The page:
I’ve started reading the copy of The Last Letter you sent me and am finding it such an intriguing approach to sharing about Lyme. Can you describe the book to readers?

Written as a series of letters between 1999 and 2003, The Last Letter is a coming-of-age story about Lia Lenelli, a teenage girl struggling to shape her own identity while a chronic illness threatens to tear her world apart. While the book is primarily a work of fiction, it’s a semi-autobiographical account of my own struggle to find a diagnosis and subsequent recovery from Lyme Disease, particularly the emotional toll that having such an illness can take.

From Susan: "I realized that fiction could be the perfect conduit to help those with Lyme feel like they’re not alone while bringing awareness to an illness that is so easily (and dangerously) dismissed."

What made you decide to write the book as fiction as opposed to an autobiography of your Lyme journey?

I’ve been blogging and journaling about my own journey through Lyme since I was first diagnosed in 2012 (and through fifteen years of misdiagnosis before that) but never had any intentions of publishing a book on the subject, despite prompts from friends and family to share my story–a story I know thousands of people can relate to.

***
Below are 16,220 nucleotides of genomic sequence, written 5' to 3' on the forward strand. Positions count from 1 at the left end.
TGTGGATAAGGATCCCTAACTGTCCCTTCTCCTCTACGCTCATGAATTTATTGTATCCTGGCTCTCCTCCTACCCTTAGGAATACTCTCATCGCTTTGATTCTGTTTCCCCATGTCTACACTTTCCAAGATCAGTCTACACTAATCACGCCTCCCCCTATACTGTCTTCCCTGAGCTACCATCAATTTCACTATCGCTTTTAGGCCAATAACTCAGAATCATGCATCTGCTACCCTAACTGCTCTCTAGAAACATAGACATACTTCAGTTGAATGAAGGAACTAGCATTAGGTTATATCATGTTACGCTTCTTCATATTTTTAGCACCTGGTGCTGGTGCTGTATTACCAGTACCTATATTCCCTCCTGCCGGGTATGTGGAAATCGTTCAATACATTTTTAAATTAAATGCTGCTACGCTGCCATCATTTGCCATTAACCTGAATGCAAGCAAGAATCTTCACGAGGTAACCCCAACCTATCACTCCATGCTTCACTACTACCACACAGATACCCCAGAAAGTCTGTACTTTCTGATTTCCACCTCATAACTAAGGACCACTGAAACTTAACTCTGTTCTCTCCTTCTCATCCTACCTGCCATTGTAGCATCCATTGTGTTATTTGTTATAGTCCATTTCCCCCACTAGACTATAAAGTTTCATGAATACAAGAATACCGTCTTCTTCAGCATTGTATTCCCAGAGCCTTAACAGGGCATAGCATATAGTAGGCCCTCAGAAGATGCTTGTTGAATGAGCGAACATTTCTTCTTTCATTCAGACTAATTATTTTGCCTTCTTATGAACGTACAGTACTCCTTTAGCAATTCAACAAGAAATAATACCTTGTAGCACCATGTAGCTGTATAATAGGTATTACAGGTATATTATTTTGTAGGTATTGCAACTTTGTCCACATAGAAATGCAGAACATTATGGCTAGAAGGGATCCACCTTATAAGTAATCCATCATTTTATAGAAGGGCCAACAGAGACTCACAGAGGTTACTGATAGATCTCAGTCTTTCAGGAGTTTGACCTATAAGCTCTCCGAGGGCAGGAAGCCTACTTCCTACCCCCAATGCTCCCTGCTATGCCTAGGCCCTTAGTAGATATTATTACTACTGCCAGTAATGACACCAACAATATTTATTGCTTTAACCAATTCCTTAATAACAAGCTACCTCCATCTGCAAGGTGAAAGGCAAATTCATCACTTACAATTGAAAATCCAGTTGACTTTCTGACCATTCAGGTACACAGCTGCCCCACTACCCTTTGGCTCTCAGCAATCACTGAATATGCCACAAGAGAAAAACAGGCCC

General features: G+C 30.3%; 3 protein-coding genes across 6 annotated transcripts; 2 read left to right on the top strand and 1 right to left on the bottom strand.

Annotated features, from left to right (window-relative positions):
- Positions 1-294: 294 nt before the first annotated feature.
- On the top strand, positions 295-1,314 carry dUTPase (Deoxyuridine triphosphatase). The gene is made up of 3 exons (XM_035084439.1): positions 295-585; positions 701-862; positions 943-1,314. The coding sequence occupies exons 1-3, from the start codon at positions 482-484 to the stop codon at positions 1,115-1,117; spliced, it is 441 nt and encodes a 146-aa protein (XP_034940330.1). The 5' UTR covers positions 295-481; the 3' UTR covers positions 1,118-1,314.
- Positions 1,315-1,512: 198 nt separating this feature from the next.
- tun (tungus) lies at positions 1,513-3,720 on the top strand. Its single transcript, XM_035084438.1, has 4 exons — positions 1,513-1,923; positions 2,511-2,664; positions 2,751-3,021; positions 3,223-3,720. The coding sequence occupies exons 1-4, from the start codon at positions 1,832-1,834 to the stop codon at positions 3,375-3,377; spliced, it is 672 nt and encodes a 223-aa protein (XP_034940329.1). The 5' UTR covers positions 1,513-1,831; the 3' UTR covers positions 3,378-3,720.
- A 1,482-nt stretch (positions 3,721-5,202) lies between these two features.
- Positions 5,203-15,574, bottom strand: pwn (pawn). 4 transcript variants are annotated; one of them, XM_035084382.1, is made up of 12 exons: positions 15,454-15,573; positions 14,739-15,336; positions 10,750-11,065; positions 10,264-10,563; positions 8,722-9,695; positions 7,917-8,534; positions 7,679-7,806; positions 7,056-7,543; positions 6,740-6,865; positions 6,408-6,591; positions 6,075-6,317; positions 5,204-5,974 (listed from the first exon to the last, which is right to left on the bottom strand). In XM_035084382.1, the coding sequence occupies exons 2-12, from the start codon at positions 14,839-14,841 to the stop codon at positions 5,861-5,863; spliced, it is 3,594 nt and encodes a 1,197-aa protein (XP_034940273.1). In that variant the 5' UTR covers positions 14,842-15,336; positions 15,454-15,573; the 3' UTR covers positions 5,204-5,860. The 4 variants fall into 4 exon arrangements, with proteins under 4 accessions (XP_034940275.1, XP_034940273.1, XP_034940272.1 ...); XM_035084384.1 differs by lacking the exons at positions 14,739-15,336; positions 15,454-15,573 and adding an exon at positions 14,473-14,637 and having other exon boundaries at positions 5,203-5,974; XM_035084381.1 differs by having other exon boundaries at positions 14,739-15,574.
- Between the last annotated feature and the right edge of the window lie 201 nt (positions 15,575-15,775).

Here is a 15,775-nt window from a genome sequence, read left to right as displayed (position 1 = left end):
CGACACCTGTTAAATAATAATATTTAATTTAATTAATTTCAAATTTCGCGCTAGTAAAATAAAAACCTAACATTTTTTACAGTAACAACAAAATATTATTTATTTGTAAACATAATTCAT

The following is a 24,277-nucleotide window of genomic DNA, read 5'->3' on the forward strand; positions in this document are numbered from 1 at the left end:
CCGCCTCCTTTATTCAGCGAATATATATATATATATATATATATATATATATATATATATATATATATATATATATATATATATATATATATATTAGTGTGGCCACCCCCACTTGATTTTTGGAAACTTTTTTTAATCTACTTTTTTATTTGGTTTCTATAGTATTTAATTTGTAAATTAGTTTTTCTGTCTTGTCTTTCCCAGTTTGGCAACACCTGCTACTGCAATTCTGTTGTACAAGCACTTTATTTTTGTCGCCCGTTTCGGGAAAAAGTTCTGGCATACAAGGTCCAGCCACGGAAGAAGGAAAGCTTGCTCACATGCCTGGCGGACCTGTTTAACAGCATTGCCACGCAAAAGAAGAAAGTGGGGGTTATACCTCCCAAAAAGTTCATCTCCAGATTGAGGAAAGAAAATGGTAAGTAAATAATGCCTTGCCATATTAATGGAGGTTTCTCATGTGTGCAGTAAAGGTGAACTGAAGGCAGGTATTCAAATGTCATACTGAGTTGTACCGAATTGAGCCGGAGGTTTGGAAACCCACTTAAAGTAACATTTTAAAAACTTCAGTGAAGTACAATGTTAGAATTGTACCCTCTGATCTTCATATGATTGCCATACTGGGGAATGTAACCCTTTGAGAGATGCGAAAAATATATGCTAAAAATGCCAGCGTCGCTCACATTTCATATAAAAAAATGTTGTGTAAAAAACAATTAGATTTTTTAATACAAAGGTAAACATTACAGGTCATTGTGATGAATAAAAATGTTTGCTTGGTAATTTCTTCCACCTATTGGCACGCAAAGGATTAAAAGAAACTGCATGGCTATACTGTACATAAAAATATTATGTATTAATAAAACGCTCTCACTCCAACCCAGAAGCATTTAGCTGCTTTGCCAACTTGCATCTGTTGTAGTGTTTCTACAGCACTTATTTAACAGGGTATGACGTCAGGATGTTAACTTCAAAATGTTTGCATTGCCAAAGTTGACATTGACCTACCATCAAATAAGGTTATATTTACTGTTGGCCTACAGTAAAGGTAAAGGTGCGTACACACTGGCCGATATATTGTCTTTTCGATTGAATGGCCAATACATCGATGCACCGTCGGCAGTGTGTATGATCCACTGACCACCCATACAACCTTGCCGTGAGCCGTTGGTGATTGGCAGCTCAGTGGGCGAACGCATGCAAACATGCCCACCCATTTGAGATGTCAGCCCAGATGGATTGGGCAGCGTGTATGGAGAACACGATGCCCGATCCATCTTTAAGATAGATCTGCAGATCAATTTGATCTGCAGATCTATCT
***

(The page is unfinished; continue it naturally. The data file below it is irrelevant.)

Whenever I did consider it, I couldn’t bring myself to write–I felt like I’d already said what I wanted to say and what was left, I didn’t have words for. But then in 2014, right after I reached remission, I wrote the beginning of what would be the first draft of The Last Letter: a letter from a teenager named Amelia to a stranger, to be placed in a time capsule as a reminder that she had once existed. I didn’t know where it was leading, and so I put it aside.

The idea of leaving something behind as a reminder that I had once lived–the idea of legacy, identity, and survival–began to haunt me, especially considering what I’d been through with Lyme. And so, as I began to write more, I realized that I could tell my story–our story–in a way that provided some emotional relief while really exploring these themes.

As I’ve been reading the book I’ve thought of how hard it can be for us to revisit moments of our past when we are fighting illness. Whether it’s a moment of pain or even a memory of not being sick, they can be hard to relive. Did you struggle with this when writing this story?

This is so true and part of why it was necessary for me to craft my story around a fictional narrative. I think life has a way of anesthetizing our experiences–once you’re healthy, you forget what the worst of it was like, how bad it really was when you were sick.